; This way, we force the linker to alloc all
; the vars in the BANK0.
;
; The "good" way to do this is doing a linker
; script.

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RST_VECTOR        CODE    0x0000

GOTO      _start

INT_VECTOR        CODE    0X0004

; Save the actual context
MOVWF     W_TEMP
SWAPF     STATUS,W
BCF     STATUS,RP0
MOVWF     STATUS_TEMP

; Check the TMR1 interruption
BTFSC    PIR1, TMR1IF
CALL    _ISRTimer1

; Restore the context
SWAPF     STATUS_TEMP,W
MOVWF     STATUS
SWAPF     W_TEMP,F
SWAPF     W_TEMP,W

RETFIE

_start

CALL    _initIO                    ; Init IO
CALL    _initTimer1
CALL    _initTimer0

CLRF    PERIOD
MOVLW    .32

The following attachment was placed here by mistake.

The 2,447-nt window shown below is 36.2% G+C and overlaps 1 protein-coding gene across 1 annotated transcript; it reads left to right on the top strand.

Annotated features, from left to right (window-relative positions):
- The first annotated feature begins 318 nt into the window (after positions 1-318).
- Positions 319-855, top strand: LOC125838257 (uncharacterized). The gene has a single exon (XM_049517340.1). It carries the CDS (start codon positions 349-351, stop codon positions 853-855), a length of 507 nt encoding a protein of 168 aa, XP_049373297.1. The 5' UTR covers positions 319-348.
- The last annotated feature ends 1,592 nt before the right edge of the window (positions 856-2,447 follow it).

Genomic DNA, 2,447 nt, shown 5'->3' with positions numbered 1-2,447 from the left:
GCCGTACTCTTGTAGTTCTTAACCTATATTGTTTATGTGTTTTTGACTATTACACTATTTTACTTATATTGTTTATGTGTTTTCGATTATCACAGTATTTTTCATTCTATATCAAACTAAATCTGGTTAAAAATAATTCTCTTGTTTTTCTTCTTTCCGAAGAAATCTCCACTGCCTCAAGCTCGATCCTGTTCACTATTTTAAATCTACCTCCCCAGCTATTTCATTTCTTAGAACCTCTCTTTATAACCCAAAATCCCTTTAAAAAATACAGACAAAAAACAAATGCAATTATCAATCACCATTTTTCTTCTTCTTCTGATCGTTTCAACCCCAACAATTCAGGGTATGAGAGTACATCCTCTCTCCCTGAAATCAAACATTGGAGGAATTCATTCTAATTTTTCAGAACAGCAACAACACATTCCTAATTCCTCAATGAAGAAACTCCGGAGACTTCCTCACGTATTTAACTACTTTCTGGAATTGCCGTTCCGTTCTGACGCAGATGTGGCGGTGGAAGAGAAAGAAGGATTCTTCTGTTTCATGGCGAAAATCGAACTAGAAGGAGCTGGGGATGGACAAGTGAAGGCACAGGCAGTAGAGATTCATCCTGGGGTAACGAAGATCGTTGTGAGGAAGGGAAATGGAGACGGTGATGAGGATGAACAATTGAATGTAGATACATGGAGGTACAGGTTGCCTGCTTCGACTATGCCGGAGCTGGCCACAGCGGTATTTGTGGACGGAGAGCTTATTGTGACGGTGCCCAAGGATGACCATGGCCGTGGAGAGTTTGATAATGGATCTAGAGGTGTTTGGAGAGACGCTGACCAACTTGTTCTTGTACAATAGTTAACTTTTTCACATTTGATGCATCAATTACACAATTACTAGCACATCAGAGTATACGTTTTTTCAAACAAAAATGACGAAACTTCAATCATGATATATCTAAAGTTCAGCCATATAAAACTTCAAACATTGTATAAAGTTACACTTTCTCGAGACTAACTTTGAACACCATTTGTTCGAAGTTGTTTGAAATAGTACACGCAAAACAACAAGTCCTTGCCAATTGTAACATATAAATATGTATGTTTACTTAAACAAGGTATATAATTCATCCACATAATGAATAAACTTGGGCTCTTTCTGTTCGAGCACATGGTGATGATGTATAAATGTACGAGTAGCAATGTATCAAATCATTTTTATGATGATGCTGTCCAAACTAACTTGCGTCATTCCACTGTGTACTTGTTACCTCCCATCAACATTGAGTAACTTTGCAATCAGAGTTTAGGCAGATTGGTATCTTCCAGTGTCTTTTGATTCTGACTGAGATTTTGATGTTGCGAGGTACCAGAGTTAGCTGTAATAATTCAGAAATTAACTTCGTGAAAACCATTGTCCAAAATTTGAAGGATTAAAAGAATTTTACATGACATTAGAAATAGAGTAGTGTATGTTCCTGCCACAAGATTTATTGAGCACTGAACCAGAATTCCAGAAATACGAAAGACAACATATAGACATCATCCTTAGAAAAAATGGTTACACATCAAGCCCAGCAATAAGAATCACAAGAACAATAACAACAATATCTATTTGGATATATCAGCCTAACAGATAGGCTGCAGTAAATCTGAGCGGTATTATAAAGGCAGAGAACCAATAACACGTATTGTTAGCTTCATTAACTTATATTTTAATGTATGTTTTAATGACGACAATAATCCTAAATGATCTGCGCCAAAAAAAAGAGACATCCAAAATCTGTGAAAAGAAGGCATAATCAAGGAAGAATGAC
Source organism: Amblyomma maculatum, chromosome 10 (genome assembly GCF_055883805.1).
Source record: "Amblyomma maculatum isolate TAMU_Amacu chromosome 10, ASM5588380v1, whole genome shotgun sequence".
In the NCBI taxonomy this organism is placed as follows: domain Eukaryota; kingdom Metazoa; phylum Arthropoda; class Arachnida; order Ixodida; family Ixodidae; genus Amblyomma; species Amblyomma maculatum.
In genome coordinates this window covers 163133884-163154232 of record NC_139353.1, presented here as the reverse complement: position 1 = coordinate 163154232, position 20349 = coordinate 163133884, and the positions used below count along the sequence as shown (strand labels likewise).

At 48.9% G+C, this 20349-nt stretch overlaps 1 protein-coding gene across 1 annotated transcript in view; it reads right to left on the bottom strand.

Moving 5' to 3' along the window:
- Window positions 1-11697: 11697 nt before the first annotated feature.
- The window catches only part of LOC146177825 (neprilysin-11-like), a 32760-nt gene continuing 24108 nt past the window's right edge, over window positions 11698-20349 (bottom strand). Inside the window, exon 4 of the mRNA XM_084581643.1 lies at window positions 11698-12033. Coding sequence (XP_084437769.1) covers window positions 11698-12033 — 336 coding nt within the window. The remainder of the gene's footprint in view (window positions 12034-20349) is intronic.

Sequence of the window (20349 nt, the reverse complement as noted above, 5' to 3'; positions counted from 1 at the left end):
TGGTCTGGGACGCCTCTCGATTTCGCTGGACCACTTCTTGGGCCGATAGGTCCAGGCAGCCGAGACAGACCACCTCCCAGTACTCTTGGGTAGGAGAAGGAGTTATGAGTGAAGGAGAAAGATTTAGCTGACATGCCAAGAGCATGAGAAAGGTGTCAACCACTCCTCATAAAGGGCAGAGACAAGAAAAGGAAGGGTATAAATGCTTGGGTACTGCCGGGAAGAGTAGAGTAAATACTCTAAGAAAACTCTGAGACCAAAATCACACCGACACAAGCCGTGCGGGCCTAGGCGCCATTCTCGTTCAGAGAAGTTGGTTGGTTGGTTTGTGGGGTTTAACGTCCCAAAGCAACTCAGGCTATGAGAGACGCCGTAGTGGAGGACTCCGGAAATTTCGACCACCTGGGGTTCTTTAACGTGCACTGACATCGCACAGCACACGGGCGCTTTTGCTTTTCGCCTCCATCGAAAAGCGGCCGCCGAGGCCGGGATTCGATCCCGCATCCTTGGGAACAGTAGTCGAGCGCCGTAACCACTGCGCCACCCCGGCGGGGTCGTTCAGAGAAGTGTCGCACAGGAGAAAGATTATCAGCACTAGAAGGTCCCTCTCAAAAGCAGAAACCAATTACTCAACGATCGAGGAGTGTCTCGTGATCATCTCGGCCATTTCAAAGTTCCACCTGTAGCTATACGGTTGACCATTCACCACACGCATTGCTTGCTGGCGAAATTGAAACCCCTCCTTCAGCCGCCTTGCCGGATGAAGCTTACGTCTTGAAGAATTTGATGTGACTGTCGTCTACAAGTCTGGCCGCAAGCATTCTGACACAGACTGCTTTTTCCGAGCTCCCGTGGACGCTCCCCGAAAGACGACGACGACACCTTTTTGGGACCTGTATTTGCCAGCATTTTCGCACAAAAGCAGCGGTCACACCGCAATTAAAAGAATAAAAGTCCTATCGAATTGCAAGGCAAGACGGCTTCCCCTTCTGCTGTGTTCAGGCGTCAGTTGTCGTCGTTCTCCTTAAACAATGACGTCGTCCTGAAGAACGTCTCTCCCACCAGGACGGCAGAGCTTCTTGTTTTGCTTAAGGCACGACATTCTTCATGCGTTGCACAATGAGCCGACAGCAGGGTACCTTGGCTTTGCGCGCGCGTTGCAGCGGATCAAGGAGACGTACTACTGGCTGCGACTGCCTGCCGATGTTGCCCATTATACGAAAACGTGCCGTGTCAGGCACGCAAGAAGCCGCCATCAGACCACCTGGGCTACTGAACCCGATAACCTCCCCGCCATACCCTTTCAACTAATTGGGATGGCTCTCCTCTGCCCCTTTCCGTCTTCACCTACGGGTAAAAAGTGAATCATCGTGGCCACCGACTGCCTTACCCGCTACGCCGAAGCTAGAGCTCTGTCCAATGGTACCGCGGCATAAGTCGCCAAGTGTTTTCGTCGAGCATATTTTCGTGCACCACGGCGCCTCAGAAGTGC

_main

MOVFW    PERIOD                    ; Wait until PERIOD != 0 (TMR1 INT)
BTFSC    STATUS, Z
GOTO    $-2 _blink ; BLINK125 = ABS(Period-200) & 0x1F MOVLW .200 ; W = Period - 200 SUBWF PERIOD, W BTFSC STATUS, C ; Period - 200 <0? GOTO$+3
MOVFW    PERIOD                    ; W = 200 - PERIOD
SUBLW    .200

ANDLW    0x1F

; BLINK135 = ABS(Period-185) & 0x1F
MOVLW    .185                    ; W = Period - 185
SUBWF    PERIOD, W

BTFSC    STATUS, C                ; Period - 185 <0?